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Brazilian Blowouts Are Dangerous to Your Health

By HERWriter
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flat iron Photo: Getty Images

Women with frizzy curly hair who are considering using a Brazilian Blowout--listen up. Occupational Safety and Health Administration (OSHA) released an alert, posted April 11, 2011 on their website, that they are investigating reports of severe health hazards as a result of formaldehyde exposure coming from the hair straightening treatment.

Formaldehyde has long been known to be a dangerous chemical and was “labeled a human carcinogen” most recently by a National Academy of Sciences panel.

“Formaldehyde-based hair straighteners present a particular danger to salon workers who apply blow driers and 450-degree flatirons to chemical-coated hair,” an Environmental Working Group (EWG) investigation said. Because of these health dangers, hair straightening products using formaldehyde have been banned in Australia, Ireland, Canada, France, Germany and Cyprus.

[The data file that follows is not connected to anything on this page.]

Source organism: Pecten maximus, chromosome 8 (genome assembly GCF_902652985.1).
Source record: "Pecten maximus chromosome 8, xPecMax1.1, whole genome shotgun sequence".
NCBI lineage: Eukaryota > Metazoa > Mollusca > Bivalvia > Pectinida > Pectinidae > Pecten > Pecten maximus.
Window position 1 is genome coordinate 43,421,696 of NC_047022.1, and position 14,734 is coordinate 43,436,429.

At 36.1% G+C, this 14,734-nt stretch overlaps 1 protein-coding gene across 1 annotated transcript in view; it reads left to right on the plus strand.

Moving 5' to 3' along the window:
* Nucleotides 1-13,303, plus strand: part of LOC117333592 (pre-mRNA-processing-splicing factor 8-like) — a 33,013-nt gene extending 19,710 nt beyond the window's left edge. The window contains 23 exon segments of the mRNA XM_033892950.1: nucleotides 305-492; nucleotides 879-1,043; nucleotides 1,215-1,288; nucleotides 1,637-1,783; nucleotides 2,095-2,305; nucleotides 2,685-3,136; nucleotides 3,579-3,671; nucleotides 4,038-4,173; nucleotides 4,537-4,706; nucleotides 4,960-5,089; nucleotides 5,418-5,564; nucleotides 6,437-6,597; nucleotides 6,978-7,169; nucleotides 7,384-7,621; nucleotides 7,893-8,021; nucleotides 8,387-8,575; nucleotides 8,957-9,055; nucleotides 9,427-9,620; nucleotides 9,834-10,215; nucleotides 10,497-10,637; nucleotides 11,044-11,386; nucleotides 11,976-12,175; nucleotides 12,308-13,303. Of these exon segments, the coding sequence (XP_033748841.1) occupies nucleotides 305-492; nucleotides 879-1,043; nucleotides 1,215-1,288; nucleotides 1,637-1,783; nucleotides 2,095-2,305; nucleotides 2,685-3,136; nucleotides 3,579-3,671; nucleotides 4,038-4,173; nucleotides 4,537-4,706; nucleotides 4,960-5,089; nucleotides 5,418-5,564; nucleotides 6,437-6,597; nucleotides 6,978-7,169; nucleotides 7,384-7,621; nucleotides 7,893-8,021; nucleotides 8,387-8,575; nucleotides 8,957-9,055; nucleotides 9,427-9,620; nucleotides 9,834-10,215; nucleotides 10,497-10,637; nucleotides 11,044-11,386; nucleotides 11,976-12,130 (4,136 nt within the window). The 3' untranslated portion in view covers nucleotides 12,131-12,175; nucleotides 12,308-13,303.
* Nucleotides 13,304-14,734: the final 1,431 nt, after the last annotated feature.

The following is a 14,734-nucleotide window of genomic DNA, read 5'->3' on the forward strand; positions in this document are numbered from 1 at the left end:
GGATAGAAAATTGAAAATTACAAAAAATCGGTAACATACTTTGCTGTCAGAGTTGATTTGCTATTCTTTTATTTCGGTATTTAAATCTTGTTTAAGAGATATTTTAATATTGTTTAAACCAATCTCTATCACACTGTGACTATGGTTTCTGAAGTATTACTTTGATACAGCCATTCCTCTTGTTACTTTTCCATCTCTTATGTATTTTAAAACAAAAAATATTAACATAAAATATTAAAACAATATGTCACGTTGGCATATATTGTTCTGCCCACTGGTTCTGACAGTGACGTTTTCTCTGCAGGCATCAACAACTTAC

Over the past two years, the Federal Drug Administration (FDA) has received 47 complaints of adverse reactions reported by salon workers and clients who received Brazilian Blowout treatments. The EWG, a voluntary organization dedicated to bringing out information to protect the public’s health, reviewed the complaints and has stepped up to take action.

The EWG reported on their website that women experienced symptoms such as difficulty breathing, nausea and vomiting, allergic reactions, blisters developing on the scalp, hair loss and ulcers in the mouth. Despite these complaints, the FDA still has not put out firm warnings to limit the product’s use and continues to take a “wait and see” approach. The EWG also believes that the actual incidence of side effects is far greater since reporting to the FDA is voluntary.

Some salon owners claimed they have not used formaldehyde-based solutions, but in reality, they were just passing along erroneous information told to them by the manufacturer. The EWG found that 15 out of 16 manufacturers who claimed their products had little to no formaldehyde actually had substantial amounts of formaldehyde, up to 11.8 percent. See www.ewg.org/hair-straighteners/our-report/hair-straighteners-that-hide-formaldehyde/ to learn about which brands tested positive.

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We value and respect our HERWriters' experiences, but everyone is different. Many of our writers are speaking from personal experience, and what's worked for them may not work for you. Their articles are not a substitute for medical advice, although we hope you can gain knowledge from their insight.